Famous Dave's: I Like Mike

| About: Famous Dave's (DAVE)

Summary

The second derivative rate of decline in comps is improving with company owned comps only down 1% during Q3 2016.

Mike Lister is a good choice for CEO given his extensive industry knowledge and success running five Famous Dave's franchised locations in Tennessee.

Despite the weak price action, we haven't sold any shares of DAVE.

This is a quick update piece on Famous Dave's (NASDAQ:DAVE) after reviewing Q3 2016 results and reading the corresponding conference call. Despite the turnaround taking longer than I hoped, there were some modest green shots within the numbers. Most notably, company-owned comps were only down 1%. Franchise comps were down a disappointing 3.8%, but as we can see from the chart I put together, the second derivative decline rate of the comps is improving. Either way, the market doesn't seem to care at the moment as the stock just made a new fresh 52-week low.

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Perhaps, the macro headwinds, barrage of negative press chronicling overcapacity in the restaurant space and the lack of a V shaped recovery have sapped value investors' enthusiasm for bottom fishing. What separates DAVE from some of its competitors is the fact that its franchise royalties cover its SG&A expenses. Moreover, the company's net debt at approximately $5.8 million is quite manageable and the company is still cash flow break even.

Switching gears, and with the benefit of hindsight, it actually makes a lot of sense that Dave's finally hired a CEO from within. I am sure Adam Wright is an intelligent guy and I don't doubt his commitment to the role, especially given that his brother owns some franchised locations, but I was a bit naïve to think a hedge fund guy could effectively turn around a restaurant company. Despite his best efforts, perhaps Mr. Wright was simply out of his depth. Mike Lister seems like the far better choice given his extensive experience.

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As outside investors we will never know the reasons for Mr. Wright's sudden departure, but clearly the company has a sense of urgency and wanted to see more progress. As Mr. Lister points out on the call, this is a pivotal moment in the company's history. After I left the investment world in 2011, I had a three-year odyssey into the corporate finance world. This included a one-year stint in an FP&A role, followed by two years in a corporate finance role for a Global Fortune 100 Company. What I learned during my time in both roles is there can be an inherent push and pull tension between corporate and the field organization. These experiences were in different industries, but from that vantage point I observed the importance of management's challenge of managing this tension. Applying this learning, I realize that the franchisees are the key to an effective turnaround at Famous Dave's. If franchisees have healthy operating margins and are making money for their efforts then the franchise royalties continue to roll in.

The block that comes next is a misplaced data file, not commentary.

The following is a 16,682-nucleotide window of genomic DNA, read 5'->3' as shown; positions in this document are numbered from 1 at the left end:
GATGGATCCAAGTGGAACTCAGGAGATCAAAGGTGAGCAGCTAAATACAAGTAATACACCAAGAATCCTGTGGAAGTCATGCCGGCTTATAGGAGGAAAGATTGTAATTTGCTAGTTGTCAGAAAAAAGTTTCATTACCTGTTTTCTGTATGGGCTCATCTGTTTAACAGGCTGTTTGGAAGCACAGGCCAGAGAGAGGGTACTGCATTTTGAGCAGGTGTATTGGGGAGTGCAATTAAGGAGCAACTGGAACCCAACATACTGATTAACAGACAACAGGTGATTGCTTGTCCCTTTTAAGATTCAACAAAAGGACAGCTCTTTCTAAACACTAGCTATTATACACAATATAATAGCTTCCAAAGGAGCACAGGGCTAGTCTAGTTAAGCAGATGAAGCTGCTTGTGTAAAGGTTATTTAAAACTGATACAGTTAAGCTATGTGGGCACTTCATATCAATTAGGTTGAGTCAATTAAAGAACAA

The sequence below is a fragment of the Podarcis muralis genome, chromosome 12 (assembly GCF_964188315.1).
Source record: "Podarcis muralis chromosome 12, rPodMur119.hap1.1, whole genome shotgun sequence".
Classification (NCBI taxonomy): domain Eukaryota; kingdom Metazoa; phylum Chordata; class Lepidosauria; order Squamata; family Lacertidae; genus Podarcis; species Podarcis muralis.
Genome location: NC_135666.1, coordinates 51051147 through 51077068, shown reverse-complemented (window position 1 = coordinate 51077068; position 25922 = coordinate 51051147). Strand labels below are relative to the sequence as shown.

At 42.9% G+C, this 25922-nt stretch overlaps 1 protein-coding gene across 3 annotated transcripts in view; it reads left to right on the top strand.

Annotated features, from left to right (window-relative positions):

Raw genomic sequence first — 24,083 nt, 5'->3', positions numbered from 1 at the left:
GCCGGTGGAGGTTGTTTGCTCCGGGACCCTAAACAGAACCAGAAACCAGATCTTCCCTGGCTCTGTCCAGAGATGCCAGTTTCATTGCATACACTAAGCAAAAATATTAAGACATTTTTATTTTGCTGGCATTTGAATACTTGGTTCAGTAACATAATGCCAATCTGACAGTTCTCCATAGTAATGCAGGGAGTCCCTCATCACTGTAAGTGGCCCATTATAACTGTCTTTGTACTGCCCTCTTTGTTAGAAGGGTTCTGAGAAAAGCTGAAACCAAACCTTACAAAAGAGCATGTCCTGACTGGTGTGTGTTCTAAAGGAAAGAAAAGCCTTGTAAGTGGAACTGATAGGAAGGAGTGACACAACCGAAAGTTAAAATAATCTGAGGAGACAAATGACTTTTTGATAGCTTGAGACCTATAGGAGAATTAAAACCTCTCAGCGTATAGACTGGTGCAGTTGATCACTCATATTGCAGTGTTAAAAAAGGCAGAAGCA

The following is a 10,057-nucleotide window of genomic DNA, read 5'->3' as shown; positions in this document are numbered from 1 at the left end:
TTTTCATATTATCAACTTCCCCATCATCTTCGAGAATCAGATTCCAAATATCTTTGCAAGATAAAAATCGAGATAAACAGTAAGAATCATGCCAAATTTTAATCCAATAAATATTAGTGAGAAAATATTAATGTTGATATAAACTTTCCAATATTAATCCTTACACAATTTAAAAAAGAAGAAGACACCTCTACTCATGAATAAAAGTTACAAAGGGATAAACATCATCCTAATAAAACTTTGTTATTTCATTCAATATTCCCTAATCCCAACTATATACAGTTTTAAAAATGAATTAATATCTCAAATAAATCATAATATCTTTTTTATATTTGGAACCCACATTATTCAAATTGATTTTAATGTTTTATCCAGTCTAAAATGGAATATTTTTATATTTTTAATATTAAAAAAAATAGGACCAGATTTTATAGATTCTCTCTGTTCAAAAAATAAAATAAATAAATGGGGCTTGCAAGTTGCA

Qualitatively, I am still encouraged that Famous Dave's management "gets it" and that the franchisees want to feel supported and that their 5% royalty payments are being strategically deployed. In the short term you could cut SG&A and your financial statements will look great, but longer term you would alienate your key franchisee stakeholders. Given the strategic hires made over the past year and the news from the Q3 call that they hired a SVP of franchise operations, we have concrete evidence of Mr. Lister's understanding of the importance of supporting the franchise operators.

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The Q3 2016 conference call can be found here. I would encourage anyone who hasn't already read it that is thinking of throwing in the towel on the stock due to the weak stock performance to read the call closely.

Here is another key excerpt from Mike Lister.

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To share one other granular potential green shot from the call was this quote regarding the Monday Night Football promotion. This is the type of thinking I would expect to hear from an industry veteran like Mike Lister who has successfully run his five Famous Dave's restaurants in Tennessee for upwards of 15 years.

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Concluding Thoughts:

We haven't sold any shares and continue to patiently wait for a turnaround in comps at the company owned and franchise operated level. Given the second derivate rate of change improvement in comps and the appointment of a successful franchisee operator now at the helm, as CEO, it is appears that the market is simply lumping shares of DAVE with similar small cap publicly traded restaurants. These companies often have shorter histories, weaker retained earnings, more debt and don't benefit from a franchise royalty income stream. One potential upcoming catalyst is the successful refinancing of a new credit line with a new bank, as cited in the Q3 2016 earnings release.

Disclosure: I am/we are long DAVE.

I wrote this article myself, and it expresses my own opinions. I am not receiving compensation for it (other than from Seeking Alpha). I have no business relationship with any company whose stock is mentioned in this article.

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